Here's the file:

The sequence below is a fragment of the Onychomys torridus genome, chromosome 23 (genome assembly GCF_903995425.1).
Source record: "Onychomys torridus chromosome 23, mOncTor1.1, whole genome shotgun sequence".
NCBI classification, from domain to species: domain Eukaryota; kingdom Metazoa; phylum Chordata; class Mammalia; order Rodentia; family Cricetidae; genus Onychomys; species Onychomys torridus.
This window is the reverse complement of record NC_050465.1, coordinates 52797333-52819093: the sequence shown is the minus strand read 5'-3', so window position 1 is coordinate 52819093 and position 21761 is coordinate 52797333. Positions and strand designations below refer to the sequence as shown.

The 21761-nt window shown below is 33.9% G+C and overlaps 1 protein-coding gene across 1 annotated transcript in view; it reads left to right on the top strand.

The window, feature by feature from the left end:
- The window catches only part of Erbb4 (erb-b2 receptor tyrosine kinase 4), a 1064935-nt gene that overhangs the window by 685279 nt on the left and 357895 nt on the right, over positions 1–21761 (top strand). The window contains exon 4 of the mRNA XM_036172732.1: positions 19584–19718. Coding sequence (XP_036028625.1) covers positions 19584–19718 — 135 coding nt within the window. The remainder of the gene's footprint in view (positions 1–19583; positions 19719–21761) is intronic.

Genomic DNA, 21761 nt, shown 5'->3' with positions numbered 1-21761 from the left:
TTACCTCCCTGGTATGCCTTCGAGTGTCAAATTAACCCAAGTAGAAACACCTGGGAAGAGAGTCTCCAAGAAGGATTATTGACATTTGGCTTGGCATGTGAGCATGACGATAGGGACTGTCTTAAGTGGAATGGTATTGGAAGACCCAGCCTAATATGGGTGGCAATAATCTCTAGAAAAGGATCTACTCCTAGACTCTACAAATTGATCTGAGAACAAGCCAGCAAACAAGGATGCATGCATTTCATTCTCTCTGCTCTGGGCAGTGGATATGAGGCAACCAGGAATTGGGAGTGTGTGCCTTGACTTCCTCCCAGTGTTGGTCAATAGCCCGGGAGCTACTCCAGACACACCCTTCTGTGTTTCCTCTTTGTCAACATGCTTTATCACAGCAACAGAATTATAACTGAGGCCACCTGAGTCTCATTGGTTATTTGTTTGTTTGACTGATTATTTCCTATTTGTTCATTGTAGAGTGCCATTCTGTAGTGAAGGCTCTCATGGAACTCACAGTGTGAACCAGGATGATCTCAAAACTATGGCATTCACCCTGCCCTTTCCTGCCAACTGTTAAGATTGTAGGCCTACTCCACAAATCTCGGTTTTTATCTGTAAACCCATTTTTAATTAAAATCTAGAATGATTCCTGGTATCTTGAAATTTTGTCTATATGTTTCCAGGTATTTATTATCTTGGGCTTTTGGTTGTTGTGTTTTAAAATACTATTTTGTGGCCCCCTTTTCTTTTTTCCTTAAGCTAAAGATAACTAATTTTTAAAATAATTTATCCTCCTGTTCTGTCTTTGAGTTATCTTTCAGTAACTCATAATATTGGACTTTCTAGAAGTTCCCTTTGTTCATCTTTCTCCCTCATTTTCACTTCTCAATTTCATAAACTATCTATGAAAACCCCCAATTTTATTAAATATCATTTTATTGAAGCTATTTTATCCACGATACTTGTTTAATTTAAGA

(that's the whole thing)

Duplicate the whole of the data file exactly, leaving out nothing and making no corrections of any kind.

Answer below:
The sequence below is a fragment of the Onychomys torridus genome, chromosome 23 (genome assembly GCF_903995425.1).
Source record: "Onychomys torridus chromosome 23, mOncTor1.1, whole genome shotgun sequence".
NCBI classification, from domain to species: domain Eukaryota; kingdom Metazoa; phylum Chordata; class Mammalia; order Rodentia; family Cricetidae; genus Onychomys; species Onychomys torridus.
This window is the reverse complement of record NC_050465.1, coordinates 52797333-52819093: the sequence shown is the minus strand read 5'-3', so window position 1 is coordinate 52819093 and position 21761 is coordinate 52797333. Positions and strand designations below refer to the sequence as shown.

The 21761-nt window shown below is 33.9% G+C and overlaps 1 protein-coding gene across 1 annotated transcript in view; it reads left to right on the top strand.

The window, feature by feature from the left end:
- The window catches only part of Erbb4 (erb-b2 receptor tyrosine kinase 4), a 1064935-nt gene that overhangs the window by 685279 nt on the left and 357895 nt on the right, over positions 1–21761 (top strand). The window contains exon 4 of the mRNA XM_036172732.1: positions 19584–19718. Coding sequence (XP_036028625.1) covers positions 19584–19718 — 135 coding nt within the window. The remainder of the gene's footprint in view (positions 1–19583; positions 19719–21761) is intronic.

Genomic DNA, 21761 nt, shown 5'->3' with positions numbered 1-21761 from the left:
TTACCTCCCTGGTATGCCTTCGAGTGTCAAATTAACCCAAGTAGAAACACCTGGGAAGAGAGTCTCCAAGAAGGATTATTGACATTTGGCTTGGCATGTGAGCATGACGATAGGGACTGTCTTAAGTGGAATGGTATTGGAAGACCCAGCCTAATATGGGTGGCAATAATCTCTAGAAAAGGATCTACTCCTAGACTCTACAAATTGATCTGAGAACAAGCCAGCAAACAAGGATGCATGCATTTCATTCTCTCTGCTCTGGGCAGTGGATATGAGGCAACCAGGAATTGGGAGTGTGTGCCTTGACTTCCTCCCAGTGTTGGTCAATAGCCCGGGAGCTACTCCAGACACACCCTTCTGTGTTTCCTCTTTGTCAACATGCTTTATCACAGCAACAGAATTATAACTGAGGCCACCTGAGTCTCATTGGTTATTTGTTTGTTTGACTGATTATTTCCTATTTGTTCATTGTAGAGTGCCATTCTGTAGTGAAGGCTCTCATGGAACTCACAGTGTGAACCAGGATGATCTCAAAACTATGGCATTCACCCTGCCCTTTCCTGCCAACTGTTAAGATTGTAGGCCTACTCCACAAATCTCGGTTTTTATCTGTAAACCCATTTTTAATTAAAATCTAGAATGATTCCTGGTATCTTGAAATTTTGTCTATATGTTTCCAGGTATTTATTATCTTGGGCTTTTGGTTGTTGTGTTTTAAAATACTATTTTGTGGCCCCCTTTTCTTTTTTCCTTAAGCTAAAGATAACTAATTTTTAAAATAATTTATCCTCCTGTTCTGTCTTTGAGTTATCTTTCAGTAACTCATAATATTGGACTTTCTAGAAGTTCCCTTTGTTCATCTTTCTCCCTCATTTTCACTTCTCAATTTCATAAACTATCTATGAAAACCCCCAATTTTATTAAATATCATTTTATTGAAGCTATTTTATCCACGATACTTGTTTAATTTAAGA